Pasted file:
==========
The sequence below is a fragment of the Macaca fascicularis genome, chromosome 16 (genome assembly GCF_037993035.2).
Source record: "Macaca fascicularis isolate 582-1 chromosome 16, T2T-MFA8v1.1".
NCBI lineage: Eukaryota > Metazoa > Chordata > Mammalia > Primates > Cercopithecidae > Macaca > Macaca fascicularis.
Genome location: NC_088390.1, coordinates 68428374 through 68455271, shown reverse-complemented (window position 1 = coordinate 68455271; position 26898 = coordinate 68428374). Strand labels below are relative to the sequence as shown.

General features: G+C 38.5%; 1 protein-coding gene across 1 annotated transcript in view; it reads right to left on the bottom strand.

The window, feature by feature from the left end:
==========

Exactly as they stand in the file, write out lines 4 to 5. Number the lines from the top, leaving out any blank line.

Genome location: NC_088390.1, coordinates 68428374 through 68455271, shown reverse-complemented (window position 1 = coordinate 68455271; position 26898 = coordinate 68428374). Strand labels below are relative to the sequence as shown.

General features: G+C 38.5%; 1 protein-coding gene across 1 annotated transcript in view; it reads right to left on the bottom strand.